Despite legislative budget writers shortchanging them, along with every other school district in the state, Jackson Public Schools are showing improvement in several areas.
Last week, the Jackson Public Schools Board of Trustees granted a one-year contract extension to Superintendent Dr. Cedrick Gray, citing high academic performance and progress in a number of other areas.
Information from JPS shows that the number of F-rated schools in the state's largest urban district has fallen to eight from 17 and that the number of discipline incidents dropped by 1,000 between last school year and the current year.
In addition, the graduation rate ticked up from 64 percent in the 2012-2013 school year to 65.1 percent in the 2013-2014 academic year. JPS Board President Otha Burton also lauded Dr. Gray for boosting parent participation and making a positive impact on the district's culture.
"Although we are labeled a 'D' district, we are operating with an 'A' mentality, and I am confident we will continue to improve academic achievement," Dr. Gray said in a news release.
JPS' progress comes even as the Legislature has made little progress on funding public schools according to the Mississippi Adequate Education Program formula, which lawmakers are supposed to use to determine how much money to give districts. In the most recent round of budget negotiations, lawmakers boosted MAEP funding by $110 million compared to last year, but full funding remained short by more than $200 million.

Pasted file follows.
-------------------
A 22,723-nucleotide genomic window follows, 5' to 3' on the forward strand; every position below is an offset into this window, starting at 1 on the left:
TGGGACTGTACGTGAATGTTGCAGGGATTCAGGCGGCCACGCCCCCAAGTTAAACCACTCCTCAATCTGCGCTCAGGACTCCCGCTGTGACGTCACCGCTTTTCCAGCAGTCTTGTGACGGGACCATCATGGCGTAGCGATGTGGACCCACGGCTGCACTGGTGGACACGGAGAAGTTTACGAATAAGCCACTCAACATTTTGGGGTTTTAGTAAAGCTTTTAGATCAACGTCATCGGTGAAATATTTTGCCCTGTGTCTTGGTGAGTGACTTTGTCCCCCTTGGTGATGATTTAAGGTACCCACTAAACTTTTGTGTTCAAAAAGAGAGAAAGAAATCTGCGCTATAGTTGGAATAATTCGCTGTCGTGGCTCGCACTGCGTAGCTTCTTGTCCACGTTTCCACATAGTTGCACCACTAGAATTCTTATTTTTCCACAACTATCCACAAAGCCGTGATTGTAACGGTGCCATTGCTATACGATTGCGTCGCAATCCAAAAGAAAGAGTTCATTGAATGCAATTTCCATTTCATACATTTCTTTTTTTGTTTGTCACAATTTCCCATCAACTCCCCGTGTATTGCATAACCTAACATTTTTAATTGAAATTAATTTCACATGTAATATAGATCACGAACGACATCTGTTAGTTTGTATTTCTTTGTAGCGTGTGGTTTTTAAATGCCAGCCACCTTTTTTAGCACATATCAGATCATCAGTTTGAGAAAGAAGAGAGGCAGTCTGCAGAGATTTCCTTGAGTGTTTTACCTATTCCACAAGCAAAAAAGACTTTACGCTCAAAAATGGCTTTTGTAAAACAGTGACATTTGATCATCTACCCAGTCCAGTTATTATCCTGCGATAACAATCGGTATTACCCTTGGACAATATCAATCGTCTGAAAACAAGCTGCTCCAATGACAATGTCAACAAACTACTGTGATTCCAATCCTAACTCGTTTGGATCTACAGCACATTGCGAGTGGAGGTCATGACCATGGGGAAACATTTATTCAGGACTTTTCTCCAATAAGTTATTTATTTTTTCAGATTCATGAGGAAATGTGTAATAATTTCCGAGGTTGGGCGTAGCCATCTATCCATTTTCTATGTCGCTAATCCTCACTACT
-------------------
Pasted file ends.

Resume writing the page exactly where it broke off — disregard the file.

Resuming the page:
The Parents' Campaign, a Jackson-based education advocacy group, analyzed what it calls the shortchanging of public schools in a report published April 9. Its information shows that JPS, the state's second largest school district by enrollment, should have received $142.4 million by state law but ended up with $11.6 million less for a total state appropriation of $130.7 million.
Since the last time MAEP received full funding, in the 2007-2008 academic year, the Legislature has shorted JPS $98.6 million behind only DeSoto County School District, the state's largest. All together, Mississippi schools have received $1.7 billion less than full MAEP funding since 2008.
"Even while schools have been starved of adequate resources, students and teachers have worked hard to improve achievement, embracing higher standards and increasing state test scores," Nancy Loome, the Parents' Campaign executive director, wrote in an email to supporters last week.
Loome also called on public-school supporters to become politically involved during this statewide election year in hopes of drawing "a more education-friendly Legislature" next school year.